The place must also have derived prestige from the choice of York as the seat of the Imperial Court of Severus and Caracalla (fn. 67) during the three years spent in mounting and conducting punitive campaigns against the Caledonii and Maeatae. A rescript (fn. 68) of 5th May, A.D. 210, came from Eboracum. Here also lived the Empress Julia Domna (fn. 69) and the Caesar Geta, who became the third joint-Emperor in A.D. 209 and administered (fn. 70) Imperial affairs with a Council while the senior Emperors were on campaign. The whole state of affairs closely resembles that under Marcus Aurelius on the Danube, when Carnuntum, (fn. 71) containing both a legionary fortress and a municipium, was for three years (172–4) the seat of the Imperial Court during the Marcomannic wars. Then, if not before, Carnuntum received an Imperial palace, (fn. 72) erected in the area between fortress and town, which was maintained thereafter and served more than a century later for an Imperial conference. At York nothing is known archaeologically of a Severan palace, but it is mentioned (fn. 73) in the Life of Severus, the more convincingly because the reference to it is incidental, and is styled palatium and domus Palatina. Thus even if its situation is unknown, its existence is sure. It is likely that it was used again by Constantius I, who died in York; (fn. 74) and perhaps even later by Constans, if his winter campaign of 343 took him so far North in person. (fn. 75) Carnuntum thus affords a valuable parallel for conditions at Eburacum and helps to make their various terms intelligible.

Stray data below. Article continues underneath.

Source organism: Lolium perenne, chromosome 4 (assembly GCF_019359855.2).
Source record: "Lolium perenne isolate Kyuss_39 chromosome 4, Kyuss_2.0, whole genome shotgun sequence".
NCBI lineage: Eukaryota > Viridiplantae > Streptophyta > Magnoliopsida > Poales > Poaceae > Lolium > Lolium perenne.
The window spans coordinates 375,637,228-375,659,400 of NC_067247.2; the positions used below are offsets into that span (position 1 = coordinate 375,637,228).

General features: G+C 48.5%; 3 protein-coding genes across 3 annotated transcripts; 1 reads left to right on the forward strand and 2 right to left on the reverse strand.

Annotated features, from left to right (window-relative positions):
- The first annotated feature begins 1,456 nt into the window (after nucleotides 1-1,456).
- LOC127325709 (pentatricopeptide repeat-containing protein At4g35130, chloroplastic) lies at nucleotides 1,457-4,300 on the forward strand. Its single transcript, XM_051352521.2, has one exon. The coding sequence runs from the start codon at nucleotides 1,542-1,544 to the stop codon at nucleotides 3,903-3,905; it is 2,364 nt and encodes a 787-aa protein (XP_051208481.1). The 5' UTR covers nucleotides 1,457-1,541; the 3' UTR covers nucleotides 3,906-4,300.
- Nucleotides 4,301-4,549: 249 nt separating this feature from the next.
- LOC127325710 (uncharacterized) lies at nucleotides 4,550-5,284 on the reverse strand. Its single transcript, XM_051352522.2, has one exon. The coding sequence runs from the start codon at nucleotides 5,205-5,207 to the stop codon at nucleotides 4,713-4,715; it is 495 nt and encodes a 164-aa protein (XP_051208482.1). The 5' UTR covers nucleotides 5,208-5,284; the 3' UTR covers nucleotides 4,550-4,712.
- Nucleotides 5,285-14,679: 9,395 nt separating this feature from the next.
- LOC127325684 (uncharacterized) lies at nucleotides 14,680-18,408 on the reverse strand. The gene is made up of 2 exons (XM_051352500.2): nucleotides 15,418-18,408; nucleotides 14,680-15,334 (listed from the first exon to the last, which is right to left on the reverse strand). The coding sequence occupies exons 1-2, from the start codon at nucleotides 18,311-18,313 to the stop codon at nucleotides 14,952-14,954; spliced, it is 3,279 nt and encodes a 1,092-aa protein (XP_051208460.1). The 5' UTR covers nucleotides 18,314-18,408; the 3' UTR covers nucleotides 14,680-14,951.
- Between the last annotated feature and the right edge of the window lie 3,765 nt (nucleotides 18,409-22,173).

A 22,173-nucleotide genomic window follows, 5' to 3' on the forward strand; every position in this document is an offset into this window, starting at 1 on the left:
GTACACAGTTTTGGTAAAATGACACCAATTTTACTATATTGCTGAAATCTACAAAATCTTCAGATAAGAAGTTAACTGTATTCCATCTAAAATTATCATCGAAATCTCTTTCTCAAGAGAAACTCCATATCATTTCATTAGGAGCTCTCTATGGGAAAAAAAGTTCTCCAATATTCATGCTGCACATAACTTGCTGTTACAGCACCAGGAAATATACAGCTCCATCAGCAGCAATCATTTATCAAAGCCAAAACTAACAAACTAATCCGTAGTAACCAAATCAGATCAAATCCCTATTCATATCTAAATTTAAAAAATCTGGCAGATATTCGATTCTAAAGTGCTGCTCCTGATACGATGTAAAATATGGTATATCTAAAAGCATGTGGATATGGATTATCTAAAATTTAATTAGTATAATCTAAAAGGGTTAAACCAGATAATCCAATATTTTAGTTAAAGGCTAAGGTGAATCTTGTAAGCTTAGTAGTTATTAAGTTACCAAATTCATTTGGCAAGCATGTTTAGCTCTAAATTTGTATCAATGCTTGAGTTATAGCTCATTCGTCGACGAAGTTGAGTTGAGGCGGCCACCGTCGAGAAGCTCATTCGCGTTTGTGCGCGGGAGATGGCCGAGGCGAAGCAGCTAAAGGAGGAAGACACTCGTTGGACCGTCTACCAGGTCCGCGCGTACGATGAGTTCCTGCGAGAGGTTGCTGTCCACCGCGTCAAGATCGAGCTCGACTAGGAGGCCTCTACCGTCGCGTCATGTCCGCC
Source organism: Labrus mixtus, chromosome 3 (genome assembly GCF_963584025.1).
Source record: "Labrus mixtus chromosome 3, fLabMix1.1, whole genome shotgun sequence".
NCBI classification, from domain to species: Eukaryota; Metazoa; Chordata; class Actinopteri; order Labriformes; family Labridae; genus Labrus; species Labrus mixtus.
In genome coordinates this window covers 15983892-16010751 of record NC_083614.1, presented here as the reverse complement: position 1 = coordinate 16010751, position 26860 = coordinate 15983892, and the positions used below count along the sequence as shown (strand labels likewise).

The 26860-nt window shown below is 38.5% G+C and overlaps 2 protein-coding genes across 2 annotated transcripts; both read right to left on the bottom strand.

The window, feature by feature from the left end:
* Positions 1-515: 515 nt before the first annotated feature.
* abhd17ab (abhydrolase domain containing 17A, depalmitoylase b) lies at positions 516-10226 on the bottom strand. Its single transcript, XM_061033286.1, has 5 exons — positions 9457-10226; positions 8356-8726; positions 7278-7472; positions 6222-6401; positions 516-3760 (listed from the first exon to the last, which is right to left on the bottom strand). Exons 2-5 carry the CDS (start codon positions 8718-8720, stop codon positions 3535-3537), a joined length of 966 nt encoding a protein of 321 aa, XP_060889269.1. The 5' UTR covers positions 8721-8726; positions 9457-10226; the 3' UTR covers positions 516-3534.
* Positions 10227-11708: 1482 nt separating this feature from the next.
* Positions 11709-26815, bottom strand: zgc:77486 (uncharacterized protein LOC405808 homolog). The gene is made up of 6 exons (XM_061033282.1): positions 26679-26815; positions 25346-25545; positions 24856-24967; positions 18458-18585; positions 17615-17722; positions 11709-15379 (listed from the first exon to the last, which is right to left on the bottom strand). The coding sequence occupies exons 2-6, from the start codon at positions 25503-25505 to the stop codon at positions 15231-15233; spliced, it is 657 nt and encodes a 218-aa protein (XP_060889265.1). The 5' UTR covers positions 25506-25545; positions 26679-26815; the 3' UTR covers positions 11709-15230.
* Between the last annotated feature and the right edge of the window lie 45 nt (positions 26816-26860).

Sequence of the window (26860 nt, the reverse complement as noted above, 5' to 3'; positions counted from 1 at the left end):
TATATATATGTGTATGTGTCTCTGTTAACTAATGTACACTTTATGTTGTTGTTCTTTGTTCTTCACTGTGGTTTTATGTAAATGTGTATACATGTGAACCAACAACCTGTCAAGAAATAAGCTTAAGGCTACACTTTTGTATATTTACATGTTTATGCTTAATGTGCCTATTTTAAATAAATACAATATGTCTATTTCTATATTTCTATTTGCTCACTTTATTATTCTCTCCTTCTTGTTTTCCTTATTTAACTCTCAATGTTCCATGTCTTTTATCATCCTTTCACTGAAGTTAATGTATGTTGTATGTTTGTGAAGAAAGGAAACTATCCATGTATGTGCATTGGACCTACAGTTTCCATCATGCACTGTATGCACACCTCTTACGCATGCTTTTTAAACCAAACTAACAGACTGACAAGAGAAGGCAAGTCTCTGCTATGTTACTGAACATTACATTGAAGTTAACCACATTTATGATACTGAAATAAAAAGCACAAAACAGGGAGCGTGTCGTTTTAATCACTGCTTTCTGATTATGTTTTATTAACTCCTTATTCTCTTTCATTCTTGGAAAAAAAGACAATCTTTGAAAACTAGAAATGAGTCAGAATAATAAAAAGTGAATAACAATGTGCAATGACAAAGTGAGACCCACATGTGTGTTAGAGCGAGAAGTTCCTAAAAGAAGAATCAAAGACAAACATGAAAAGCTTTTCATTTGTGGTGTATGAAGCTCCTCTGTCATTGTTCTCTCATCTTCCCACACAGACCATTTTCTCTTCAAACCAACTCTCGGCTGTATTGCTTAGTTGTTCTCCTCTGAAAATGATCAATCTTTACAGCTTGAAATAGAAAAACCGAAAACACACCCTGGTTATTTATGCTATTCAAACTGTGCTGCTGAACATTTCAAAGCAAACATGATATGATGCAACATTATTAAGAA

As the capital of Britannia Inferior Eburacum was also the seat of an Imperial governor, with his praetorium, (fn. 76) or official residence. But this legate was also legionary legate and it may well be that the legate's house in the fortress continued to serve for the purpose. Under the later Empire, however, when civil and military commands were divorced, there must have existed a civil governor's residence. For this a riverside site, like that of the praetorium of the legate of Lower Germany at Cologne, (fn. 77) would afford the most attractive amenity. The Cologne praetorium was not divorced from the colonia, but lay within its walled circuit. This arrangement might be expected at York, where there is reasonably strong evidence for fortification of the colonia, though it relates to the north-west side of the town only, where the Roman work underlies the early mediaeval bank and Plantagenet City Wall, and perhaps extended slightly beyond them at the W. corner (Monument 16). This was quite certainly the boundary of the colonia in the 4th century, when burials in quantity are known to have crowded close up to these limits (see BURIALS: IV Region, Area (a), p. 80). Within the town there is good evidence for stone buildings of this period, with good mosaic pavements and heated rooms, spreading widely on both sides of the Roman main street (Fig. 38). But the southward extent of the town remains undetermined, and excavation is much to be desired. Monumental buildings are in evidence, but knowledge of their plans is fragmentary and their date within the Roman period remains unsure. Certain it is that the large Baths (Monument 34) in the north-west area of the town were rebuilt, but it can hardly be determined whether the reconstructed establishment was as spacious as its forerunner. The date of the great colonnaded building (Monument 30) in Railway Street is unknown, though it presumably belongs to the colonia and is manifestly part of a great public building of majestic proportions, such as a basilica: it contains, however, if the meagre record is correct, an architectural solecism in the form of a central column in the short side where convention would require an intercolumniation. Other substantial buildings were found under the Railway Offices (Monument 31), but the recorder of detail was always lacking. The elaborate architectural fragments (INSCRIPTIONS etc., Nos. 13, 14) from the foundations of the mediaeval Ouse Bridge show that in the Middle Ages important fragments were still available to be robbed for their stone, though no mediaeval chronicler mentions them.